Bobby Varanasi from Matryzel returned by highlighting the importance of information. “Without the information, it doesn’t matter if the CEO keeps shareholders happy. The intelligence today has become a slave to technology and none of us can live without it. The ability to distinguish between raw data and structured data and the intelligence that can be derived from it – this is the ability of the CIO.”
Cheah Kok Hoong from Sunway Group then gave a memorable rebuttal using the analogy that CIOs were girls and CEOs were boys, which registered more laughs than votes with the audience. To transform a girl to fit into a boy’s shoes would be impossible, he implied to the chagrin of the audience.
Tony Wong from IGB argued that CIOs already had that knowledge from managing their own P&L’s. “And not just our own, but approving budgets for our users’ projects as well. It’s practically like managing an entire company,” he said.
Rob Cayzer from MDeC then replied that by that rationale, all C-levels should become CEO, and went on with more rebuttals on why CIOs cannot become the top executive in their organisations.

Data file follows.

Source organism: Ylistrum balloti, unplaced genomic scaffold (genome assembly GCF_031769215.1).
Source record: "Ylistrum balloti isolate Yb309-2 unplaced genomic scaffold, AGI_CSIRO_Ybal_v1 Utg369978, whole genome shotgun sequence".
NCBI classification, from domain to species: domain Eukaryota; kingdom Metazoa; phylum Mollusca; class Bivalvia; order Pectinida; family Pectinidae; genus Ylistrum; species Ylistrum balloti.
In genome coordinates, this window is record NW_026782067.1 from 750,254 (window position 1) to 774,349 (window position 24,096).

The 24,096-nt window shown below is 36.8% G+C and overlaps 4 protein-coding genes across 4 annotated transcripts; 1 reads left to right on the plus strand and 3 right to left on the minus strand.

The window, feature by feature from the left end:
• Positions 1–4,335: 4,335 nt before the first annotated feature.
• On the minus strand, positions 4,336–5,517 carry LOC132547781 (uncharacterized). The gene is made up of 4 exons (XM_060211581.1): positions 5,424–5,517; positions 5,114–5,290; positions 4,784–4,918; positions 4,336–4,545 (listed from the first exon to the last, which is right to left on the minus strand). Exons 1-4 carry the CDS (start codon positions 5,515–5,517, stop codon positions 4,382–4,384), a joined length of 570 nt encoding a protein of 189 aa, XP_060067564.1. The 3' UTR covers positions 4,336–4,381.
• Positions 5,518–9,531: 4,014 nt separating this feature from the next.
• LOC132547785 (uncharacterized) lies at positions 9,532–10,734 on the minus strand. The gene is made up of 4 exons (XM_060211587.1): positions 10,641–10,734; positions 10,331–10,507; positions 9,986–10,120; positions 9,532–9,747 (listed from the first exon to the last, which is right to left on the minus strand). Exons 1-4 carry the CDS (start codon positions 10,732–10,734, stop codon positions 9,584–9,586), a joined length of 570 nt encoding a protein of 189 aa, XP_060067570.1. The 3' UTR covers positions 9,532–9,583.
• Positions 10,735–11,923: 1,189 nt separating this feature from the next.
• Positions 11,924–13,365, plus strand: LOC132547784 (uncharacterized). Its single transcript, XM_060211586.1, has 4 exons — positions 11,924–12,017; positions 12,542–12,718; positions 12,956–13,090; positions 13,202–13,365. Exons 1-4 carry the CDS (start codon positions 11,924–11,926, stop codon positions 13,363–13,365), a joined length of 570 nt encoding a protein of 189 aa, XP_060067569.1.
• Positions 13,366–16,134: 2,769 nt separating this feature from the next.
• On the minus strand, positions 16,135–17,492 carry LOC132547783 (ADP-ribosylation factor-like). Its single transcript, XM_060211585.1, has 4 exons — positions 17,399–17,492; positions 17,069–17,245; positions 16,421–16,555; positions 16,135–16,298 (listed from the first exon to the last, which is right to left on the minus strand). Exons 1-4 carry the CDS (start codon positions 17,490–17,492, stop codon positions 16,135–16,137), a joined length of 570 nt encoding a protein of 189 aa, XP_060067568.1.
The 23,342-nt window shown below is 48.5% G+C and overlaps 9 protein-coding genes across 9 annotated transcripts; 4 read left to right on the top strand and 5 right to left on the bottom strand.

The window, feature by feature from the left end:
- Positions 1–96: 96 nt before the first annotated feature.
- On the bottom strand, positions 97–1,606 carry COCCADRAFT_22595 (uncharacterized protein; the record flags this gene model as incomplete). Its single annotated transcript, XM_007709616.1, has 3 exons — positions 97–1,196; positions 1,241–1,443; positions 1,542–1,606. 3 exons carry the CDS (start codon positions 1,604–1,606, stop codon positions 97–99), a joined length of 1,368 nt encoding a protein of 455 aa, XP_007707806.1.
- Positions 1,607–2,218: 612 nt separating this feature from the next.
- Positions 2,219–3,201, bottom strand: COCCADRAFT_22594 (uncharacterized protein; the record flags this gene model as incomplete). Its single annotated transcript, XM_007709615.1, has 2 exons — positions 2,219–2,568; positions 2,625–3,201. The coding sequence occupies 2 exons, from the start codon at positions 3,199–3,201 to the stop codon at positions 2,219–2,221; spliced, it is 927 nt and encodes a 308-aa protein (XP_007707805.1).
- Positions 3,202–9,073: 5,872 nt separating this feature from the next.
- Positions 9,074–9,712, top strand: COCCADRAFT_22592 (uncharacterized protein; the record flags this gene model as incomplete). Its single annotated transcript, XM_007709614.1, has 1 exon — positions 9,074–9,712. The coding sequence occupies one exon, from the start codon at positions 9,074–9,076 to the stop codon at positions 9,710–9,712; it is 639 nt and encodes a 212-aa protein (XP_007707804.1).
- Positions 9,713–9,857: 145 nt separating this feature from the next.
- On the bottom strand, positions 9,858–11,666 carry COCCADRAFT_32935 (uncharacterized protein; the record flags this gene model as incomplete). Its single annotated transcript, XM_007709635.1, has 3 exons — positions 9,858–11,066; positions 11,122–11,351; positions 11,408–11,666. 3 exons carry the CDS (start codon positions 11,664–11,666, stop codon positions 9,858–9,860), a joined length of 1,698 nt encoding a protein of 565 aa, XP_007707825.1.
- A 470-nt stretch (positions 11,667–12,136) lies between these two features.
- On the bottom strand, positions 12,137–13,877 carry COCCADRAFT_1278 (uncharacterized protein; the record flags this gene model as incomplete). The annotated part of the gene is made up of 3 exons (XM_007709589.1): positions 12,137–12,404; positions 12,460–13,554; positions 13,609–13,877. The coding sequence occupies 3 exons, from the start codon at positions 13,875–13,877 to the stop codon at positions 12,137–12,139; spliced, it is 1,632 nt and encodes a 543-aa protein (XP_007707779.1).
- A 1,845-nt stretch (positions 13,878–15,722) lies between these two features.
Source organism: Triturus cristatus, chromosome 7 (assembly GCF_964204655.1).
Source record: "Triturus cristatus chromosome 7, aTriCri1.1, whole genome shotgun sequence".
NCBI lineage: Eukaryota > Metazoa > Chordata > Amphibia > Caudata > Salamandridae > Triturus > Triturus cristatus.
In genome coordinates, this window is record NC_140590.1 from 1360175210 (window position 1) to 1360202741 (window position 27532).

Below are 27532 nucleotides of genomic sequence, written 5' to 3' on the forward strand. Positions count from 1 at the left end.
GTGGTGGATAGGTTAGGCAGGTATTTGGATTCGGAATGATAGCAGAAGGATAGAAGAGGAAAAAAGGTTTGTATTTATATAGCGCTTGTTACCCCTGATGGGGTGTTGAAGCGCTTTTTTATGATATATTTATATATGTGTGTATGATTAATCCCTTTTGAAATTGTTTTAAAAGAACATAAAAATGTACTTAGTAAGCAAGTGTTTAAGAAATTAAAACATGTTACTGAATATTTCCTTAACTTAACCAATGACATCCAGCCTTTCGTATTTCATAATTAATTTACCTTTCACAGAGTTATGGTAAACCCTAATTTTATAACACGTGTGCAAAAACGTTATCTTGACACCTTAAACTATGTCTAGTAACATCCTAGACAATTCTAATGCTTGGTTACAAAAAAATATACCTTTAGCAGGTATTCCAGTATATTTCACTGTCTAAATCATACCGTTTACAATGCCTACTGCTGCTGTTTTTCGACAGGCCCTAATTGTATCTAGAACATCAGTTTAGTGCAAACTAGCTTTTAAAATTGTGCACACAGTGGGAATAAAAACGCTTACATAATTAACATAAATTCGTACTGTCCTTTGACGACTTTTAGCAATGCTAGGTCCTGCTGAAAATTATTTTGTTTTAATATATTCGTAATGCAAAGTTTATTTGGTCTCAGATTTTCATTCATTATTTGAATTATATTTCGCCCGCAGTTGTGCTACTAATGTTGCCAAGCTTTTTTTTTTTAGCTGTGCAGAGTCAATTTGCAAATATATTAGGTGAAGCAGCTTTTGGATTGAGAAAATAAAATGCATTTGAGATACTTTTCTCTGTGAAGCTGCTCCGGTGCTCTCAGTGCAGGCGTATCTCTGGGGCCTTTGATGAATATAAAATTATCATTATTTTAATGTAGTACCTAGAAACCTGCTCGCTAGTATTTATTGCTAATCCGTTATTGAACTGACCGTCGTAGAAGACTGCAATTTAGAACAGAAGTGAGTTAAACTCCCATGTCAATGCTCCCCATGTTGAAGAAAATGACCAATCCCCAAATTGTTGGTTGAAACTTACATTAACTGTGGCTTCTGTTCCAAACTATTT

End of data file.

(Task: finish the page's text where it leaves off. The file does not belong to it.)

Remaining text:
To this, John Clifford replied for the YES team with the experience CIOs have with getting buy-ins from other C-levels. “If you look at the characteristics of any good CEO, it’s not your technical knowledge or financial knowledge — it’s leadership,” he said.
John Atherton from Scheider Electric then concluded for the NO team arguing that there were no parts of a CIO’s job tied specifically to revenue generation and communication, which was key in managing a company. “Their track record for cross-departmental communications is not fantastic,” he argued. “How often do you see a sales director who is 100 percent satisfied with their sales CRM application? Hardly ever.”
After the votes were counted, the YES team won with approximately 65 percent majority of votes.
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